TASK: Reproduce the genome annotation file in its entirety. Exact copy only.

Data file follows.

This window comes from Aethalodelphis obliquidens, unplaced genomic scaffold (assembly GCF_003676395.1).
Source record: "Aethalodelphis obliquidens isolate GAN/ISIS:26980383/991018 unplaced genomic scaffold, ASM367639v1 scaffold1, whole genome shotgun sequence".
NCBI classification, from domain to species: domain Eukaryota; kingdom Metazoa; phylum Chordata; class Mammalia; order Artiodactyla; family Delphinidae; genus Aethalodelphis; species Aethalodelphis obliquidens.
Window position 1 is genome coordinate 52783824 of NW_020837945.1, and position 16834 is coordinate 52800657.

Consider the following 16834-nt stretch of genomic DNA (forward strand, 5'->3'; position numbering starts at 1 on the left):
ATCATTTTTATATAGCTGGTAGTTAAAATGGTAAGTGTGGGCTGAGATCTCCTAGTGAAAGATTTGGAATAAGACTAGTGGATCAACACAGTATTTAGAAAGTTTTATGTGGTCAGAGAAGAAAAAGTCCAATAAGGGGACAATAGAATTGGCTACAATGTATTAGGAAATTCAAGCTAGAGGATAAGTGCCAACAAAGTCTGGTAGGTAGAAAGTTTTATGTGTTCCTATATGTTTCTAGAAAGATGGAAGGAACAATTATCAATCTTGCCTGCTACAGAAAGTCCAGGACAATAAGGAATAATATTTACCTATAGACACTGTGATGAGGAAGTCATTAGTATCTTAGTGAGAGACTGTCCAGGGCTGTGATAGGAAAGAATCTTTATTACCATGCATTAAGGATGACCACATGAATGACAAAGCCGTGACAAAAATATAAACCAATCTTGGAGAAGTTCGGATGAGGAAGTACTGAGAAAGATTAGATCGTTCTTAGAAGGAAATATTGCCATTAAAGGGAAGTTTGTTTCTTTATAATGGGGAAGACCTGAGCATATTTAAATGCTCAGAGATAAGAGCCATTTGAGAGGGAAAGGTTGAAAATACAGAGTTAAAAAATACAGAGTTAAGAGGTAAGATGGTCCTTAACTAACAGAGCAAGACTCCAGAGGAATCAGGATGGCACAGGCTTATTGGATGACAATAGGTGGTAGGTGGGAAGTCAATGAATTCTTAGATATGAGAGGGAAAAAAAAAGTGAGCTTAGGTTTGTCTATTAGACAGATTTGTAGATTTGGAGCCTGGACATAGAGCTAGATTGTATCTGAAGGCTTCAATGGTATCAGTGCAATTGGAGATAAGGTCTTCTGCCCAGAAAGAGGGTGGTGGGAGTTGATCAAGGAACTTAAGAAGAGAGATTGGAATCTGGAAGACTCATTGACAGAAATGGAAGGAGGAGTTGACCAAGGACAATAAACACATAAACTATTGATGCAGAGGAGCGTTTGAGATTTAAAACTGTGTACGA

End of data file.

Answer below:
This window comes from Aethalodelphis obliquidens, unplaced genomic scaffold (assembly GCF_003676395.1).
Source record: "Aethalodelphis obliquidens isolate GAN/ISIS:26980383/991018 unplaced genomic scaffold, ASM367639v1 scaffold1, whole genome shotgun sequence".
NCBI classification, from domain to species: domain Eukaryota; kingdom Metazoa; phylum Chordata; class Mammalia; order Artiodactyla; family Delphinidae; genus Aethalodelphis; species Aethalodelphis obliquidens.
Window position 1 is genome coordinate 52783824 of NW_020837945.1, and position 16834 is coordinate 52800657.

Consider the following 16834-nt stretch of genomic DNA (forward strand, 5'->3'; position numbering starts at 1 on the left):
ATCATTTTTATATAGCTGGTAGTTAAAATGGTAAGTGTGGGCTGAGATCTCCTAGTGAAAGATTTGGAATAAGACTAGTGGATCAACACAGTATTTAGAAAGTTTTATGTGGTCAGAGAAGAAAAAGTCCAATAAGGGGACAATAGAATTGGCTACAATGTATTAGGAAATTCAAGCTAGAGGATAAGTGCCAACAAAGTCTGGTAGGTAGAAAGTTTTATGTGTTCCTATATGTTTCTAGAAAGATGGAAGGAACAATTATCAATCTTGCCTGCTACAGAAAGTCCAGGACAATAAGGAATAATATTTACCTATAGACACTGTGATGAGGAAGTCATTAGTATCTTAGTGAGAGACTGTCCAGGGCTGTGATAGGAAAGAATCTTTATTACCATGCATTAAGGATGACCACATGAATGACAAAGCCGTGACAAAAATATAAACCAATCTTGGAGAAGTTCGGATGAGGAAGTACTGAGAAAGATTAGATCGTTCTTAGAAGGAAATATTGCCATTAAAGGGAAGTTTGTTTCTTTATAATGGGGAAGACCTGAGCATATTTAAATGCTCAGAGATAAGAGCCATTTGAGAGGGAAAGGTTGAAAATACAGAGTTAAAAAATACAGAGTTAAGAGGTAAGATGGTCCTTAACTAACAGAGCAAGACTCCAGAGGAATCAGGATGGCACAGGCTTATTGGATGACAATAGGTGGTAGGTGGGAAGTCAATGAATTCTTAGATATGAGAGGGAAAAAAAAAGTGAGCTTAGGTTTGTCTATTAGACAGATTTGTAGATTTGGAGCCTGGACATAGAGCTAGATTGTATCTGAAGGCTTCAATGGTATCAGTGCAATTGGAGATAAGGTCTTCTGCCCAGAAAGAGGGTGGTGGGAGTTGATCAAGGAACTTAAGAAGAGAGATTGGAATCTGGAAGACTCATTGACAGAAATGGAAGGAGGAGTTGACCAAGGACAATAAACACATAAACTATTGATGCAGAGGAGCGTTTGAGATTTAAAACTGTGTACGA